Staying healthy; testing A1C

Created date

March 23rd, 2020

Q: I am 82 years old and very healthy. What can I do to stay that way?

A: There’s a good chance you may already be doing the types of things that will help you live a long and healthy life. Research has shown that possibly the most important strategy is to be physically active, as exercise seems to be the closest thing we have to an ideal medical treatment. You should strive for a balance of activities, including periods of moderate to vigorous aerobic exercise, muscle-strengthening activities, and exercises that help improve your flexibility and balance. 

Another factor that has emerged as very important for healthy aging is socializing. Being with other people has been shown to boost physical and emotional health in older adults. Other important common-sense ways to stay healthy and independent are eating nutritious foods, getting plenty of sleep, and seeing your primary doctor regularly.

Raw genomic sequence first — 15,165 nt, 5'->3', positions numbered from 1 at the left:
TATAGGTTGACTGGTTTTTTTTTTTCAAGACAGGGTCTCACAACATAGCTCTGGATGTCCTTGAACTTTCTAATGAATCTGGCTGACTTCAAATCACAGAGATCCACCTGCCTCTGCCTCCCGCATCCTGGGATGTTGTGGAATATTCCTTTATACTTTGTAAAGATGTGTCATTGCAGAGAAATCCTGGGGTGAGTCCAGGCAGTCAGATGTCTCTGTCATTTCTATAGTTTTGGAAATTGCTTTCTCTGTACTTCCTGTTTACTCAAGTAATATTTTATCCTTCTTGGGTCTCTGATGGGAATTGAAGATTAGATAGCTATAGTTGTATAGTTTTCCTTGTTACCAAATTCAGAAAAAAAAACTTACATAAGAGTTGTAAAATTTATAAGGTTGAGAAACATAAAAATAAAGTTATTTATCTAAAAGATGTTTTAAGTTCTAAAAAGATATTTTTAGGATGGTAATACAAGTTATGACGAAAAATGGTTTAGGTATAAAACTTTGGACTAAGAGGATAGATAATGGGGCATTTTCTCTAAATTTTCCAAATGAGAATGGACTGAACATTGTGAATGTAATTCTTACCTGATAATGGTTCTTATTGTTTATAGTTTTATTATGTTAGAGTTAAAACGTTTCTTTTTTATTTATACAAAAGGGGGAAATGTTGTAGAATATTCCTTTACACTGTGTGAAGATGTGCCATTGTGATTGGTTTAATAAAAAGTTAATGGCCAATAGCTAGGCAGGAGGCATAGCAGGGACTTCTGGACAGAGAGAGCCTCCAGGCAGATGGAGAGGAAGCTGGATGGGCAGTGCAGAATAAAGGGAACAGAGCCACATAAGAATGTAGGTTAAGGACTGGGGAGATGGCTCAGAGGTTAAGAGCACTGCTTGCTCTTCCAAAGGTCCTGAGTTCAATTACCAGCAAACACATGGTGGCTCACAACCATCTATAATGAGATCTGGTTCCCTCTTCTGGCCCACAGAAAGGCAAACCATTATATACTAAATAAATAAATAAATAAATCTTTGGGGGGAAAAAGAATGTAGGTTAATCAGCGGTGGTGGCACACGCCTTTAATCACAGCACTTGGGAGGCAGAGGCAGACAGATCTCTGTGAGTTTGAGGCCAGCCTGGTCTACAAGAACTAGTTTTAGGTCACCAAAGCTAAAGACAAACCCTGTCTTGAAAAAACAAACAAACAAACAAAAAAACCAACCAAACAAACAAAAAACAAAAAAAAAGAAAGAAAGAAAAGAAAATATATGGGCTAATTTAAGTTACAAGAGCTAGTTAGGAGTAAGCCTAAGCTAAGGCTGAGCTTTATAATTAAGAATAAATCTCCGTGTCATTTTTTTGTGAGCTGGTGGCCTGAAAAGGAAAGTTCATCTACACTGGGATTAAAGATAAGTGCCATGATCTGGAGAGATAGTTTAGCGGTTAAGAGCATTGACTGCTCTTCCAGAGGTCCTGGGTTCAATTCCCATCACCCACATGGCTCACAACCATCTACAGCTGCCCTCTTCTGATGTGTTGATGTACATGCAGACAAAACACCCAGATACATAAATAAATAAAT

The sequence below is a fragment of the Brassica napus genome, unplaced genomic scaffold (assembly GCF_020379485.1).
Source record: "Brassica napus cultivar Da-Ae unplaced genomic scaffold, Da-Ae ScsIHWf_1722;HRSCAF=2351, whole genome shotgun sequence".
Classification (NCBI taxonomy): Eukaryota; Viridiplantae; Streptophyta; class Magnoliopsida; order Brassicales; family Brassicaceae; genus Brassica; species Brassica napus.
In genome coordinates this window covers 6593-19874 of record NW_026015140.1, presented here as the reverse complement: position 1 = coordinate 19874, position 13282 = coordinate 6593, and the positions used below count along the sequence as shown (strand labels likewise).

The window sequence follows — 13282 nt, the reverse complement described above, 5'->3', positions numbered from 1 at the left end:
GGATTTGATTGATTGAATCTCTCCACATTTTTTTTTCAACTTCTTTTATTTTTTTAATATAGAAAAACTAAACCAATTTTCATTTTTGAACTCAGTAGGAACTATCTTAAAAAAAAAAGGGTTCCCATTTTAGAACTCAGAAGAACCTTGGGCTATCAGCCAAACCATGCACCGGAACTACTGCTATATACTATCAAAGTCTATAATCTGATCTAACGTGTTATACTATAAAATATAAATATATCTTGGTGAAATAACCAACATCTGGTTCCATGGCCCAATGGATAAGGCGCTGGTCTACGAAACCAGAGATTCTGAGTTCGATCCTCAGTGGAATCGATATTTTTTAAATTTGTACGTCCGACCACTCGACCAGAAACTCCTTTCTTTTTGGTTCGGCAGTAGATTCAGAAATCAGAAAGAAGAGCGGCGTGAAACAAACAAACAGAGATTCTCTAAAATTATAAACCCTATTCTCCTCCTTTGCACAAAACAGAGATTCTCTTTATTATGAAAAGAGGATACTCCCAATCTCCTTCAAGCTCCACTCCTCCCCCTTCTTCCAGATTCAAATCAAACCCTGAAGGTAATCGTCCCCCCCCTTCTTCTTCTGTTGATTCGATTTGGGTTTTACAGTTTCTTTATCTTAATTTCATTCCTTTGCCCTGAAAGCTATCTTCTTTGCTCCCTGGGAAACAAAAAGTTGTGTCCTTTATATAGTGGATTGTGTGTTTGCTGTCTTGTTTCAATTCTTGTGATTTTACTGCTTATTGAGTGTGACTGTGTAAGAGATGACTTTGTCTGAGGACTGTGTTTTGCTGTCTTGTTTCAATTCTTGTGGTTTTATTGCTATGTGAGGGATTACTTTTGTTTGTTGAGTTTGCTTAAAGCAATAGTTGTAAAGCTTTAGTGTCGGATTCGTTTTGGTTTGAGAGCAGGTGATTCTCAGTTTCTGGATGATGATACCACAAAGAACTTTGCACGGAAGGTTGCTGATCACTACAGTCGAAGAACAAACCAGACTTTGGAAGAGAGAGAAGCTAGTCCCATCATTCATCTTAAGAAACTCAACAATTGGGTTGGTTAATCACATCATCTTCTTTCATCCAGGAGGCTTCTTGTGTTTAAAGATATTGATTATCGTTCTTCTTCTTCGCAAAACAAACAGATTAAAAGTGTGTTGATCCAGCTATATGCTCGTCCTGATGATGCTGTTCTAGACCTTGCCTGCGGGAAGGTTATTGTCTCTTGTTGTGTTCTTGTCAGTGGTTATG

Q: I was recently diagnosed with type 2 diabetes, and I measure my blood sugar on my home meter regularly. Why do I also need to have my A1C tested?

A: The A1C test, also called hemoglobin A1C, glycosylated hemoglobin, or glycated hemoglobin, is a test that measures your overall blood sugar control over the past two to three months. It gives you and your health care team an idea of how well your treatment plan is working. Generally speaking, in healthy people, an A1C should be less than 6%. In people with diabetes, keeping the A1C at less than 7% has been shown to help delay or prevent diabetes complications. 

Your health care provider and you can decide how often you need to have the A1C test, but usually you’ll have the test at least twice a year if you’re meeting your treatment goals. Remember, though, daily measurements are important, too, because they provide information about daily trends and patterns. Talk to your doctor about the best ways to manage your diabetes.

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